Early June of this year, I ordered five more drives for a client’s Dell PowerEdge VRTX server enclosure, This in addition to the currently installed seven 2TB drives that were humming along just fine. My only request from Dell is that these drives be the biggest we can get, and that they be compatible with the VRTX enclosure. Simple, right? So we ordered the $8,000 in hard drives, and waited. The drives themselves would kick of a strange saga of failure and support that I can’t recall since working on another blade system, one made by IBM.
What transpired is a lesson in destruction of a poor IDE drive, or sheer stupidity. So, join me as a take a drive from a (somewhat working state) to an all but certainly unusable state. Please also note, this is not something you should do unless you’re sure it’s okay to possibly destroy data and you wear protective glasses and/or gear. I didn’t wear any protective gear in this video, and it was dumb. Don’t be a dummy like me.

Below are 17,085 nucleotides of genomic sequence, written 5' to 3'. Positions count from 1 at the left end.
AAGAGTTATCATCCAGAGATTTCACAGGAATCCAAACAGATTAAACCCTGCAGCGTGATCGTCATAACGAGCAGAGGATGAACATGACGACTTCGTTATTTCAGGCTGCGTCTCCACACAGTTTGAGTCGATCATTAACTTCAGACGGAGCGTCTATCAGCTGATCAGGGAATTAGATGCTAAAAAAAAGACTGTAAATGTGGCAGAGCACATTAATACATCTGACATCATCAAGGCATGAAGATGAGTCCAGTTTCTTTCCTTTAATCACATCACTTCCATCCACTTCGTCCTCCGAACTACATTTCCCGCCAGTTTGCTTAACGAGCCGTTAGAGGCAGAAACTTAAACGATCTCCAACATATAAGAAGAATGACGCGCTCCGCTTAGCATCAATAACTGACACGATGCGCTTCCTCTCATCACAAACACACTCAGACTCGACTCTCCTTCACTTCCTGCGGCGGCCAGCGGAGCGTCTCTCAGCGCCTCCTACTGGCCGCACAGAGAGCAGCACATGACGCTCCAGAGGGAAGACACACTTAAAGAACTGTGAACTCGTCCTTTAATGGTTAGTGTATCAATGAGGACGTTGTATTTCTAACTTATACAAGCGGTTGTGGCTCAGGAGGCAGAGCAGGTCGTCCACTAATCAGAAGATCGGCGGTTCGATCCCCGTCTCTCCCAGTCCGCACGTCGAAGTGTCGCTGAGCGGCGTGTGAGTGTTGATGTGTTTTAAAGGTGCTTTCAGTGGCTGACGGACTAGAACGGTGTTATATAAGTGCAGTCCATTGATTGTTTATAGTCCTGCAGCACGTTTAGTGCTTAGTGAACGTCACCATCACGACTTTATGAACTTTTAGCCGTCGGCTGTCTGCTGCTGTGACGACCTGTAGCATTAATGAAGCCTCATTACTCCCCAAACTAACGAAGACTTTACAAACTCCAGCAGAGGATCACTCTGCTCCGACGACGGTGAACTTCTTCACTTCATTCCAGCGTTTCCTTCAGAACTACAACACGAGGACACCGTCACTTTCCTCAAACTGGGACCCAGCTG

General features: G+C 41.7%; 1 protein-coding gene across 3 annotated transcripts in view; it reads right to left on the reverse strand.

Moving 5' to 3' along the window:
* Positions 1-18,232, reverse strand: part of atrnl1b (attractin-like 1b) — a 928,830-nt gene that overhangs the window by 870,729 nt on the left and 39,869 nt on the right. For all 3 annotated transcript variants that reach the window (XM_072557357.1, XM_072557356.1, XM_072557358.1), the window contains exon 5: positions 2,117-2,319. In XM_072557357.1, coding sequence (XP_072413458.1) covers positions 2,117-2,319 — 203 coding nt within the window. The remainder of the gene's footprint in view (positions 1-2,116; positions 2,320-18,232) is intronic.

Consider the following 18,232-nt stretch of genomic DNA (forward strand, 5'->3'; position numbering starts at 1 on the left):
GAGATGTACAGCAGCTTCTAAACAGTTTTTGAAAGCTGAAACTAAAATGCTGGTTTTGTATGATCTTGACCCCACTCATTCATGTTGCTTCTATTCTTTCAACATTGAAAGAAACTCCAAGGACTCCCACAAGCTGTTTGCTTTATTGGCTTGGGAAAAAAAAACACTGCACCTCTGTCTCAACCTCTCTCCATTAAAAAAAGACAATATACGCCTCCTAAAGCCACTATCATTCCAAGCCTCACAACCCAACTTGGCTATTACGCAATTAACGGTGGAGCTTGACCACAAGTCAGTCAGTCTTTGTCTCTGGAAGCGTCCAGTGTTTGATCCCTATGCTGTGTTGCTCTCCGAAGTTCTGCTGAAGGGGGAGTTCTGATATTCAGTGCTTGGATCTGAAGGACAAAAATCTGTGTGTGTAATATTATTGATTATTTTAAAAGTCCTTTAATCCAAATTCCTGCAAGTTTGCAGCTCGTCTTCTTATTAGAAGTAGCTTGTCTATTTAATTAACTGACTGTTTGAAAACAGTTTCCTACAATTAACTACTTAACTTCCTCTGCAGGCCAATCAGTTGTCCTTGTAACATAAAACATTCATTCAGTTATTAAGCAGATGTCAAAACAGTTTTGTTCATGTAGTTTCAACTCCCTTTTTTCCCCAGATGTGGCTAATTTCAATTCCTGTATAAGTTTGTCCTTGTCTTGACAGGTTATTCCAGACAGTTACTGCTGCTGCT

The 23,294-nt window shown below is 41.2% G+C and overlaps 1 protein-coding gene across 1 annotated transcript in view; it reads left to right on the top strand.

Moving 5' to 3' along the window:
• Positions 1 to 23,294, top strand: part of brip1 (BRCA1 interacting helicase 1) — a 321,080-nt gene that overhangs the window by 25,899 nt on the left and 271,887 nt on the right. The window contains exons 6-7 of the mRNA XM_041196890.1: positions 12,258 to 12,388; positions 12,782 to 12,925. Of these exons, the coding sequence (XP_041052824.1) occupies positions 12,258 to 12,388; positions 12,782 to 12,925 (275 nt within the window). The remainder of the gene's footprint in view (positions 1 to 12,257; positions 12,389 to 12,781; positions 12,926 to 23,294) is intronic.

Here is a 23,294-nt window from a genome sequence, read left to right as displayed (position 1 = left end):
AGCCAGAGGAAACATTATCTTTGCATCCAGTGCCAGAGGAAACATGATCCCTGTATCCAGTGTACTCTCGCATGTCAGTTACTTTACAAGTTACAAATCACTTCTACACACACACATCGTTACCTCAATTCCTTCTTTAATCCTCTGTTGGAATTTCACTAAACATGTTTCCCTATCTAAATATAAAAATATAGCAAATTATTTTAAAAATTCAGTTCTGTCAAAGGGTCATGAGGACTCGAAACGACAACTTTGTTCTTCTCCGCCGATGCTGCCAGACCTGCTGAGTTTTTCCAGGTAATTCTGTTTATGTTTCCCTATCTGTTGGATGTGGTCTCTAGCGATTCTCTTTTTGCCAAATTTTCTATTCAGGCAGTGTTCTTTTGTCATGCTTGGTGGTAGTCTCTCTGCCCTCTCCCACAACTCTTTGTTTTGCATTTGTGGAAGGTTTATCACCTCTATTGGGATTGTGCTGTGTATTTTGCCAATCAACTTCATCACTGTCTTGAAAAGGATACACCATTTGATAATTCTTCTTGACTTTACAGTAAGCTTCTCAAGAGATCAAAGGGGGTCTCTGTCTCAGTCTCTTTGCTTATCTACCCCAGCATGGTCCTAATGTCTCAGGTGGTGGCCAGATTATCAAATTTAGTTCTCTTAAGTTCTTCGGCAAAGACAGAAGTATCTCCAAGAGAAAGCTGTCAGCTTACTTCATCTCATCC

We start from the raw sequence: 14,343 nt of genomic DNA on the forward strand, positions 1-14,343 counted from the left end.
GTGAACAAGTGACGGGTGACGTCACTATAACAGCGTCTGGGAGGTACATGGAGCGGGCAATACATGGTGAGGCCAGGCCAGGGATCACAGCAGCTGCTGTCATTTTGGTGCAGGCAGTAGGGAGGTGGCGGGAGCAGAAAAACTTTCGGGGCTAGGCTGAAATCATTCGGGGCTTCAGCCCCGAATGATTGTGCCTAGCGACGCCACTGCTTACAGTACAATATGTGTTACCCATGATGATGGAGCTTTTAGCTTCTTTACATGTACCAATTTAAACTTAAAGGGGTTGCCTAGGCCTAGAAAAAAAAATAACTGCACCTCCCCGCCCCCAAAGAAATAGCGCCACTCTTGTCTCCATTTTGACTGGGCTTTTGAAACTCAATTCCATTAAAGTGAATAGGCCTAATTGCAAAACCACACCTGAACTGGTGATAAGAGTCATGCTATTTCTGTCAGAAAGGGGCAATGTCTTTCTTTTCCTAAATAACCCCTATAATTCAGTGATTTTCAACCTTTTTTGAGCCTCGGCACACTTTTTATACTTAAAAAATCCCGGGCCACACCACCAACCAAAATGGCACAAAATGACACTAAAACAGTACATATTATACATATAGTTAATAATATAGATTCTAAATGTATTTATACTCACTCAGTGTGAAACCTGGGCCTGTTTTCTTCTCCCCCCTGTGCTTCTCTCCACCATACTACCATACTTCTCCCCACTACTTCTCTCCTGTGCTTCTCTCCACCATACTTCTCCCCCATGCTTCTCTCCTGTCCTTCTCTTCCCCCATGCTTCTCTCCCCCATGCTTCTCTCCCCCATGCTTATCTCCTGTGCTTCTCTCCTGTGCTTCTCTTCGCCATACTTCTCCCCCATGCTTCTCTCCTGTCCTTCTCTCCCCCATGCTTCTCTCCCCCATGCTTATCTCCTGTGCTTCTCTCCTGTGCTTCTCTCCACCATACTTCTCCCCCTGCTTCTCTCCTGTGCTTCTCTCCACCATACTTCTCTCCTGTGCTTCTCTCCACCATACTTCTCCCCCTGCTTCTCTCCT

The conventional methods of destroying data on a disk all relate to connecting the drive physically to a computer and using some sort of bootable media with an application on it to destroy data on the connected hard disk in a secure manner. This is the conventional way. I wanted a method that would be faster and more versatile than this, so I attempted to look for a free way to destroy data securely on an externally connected USB disk in Windows.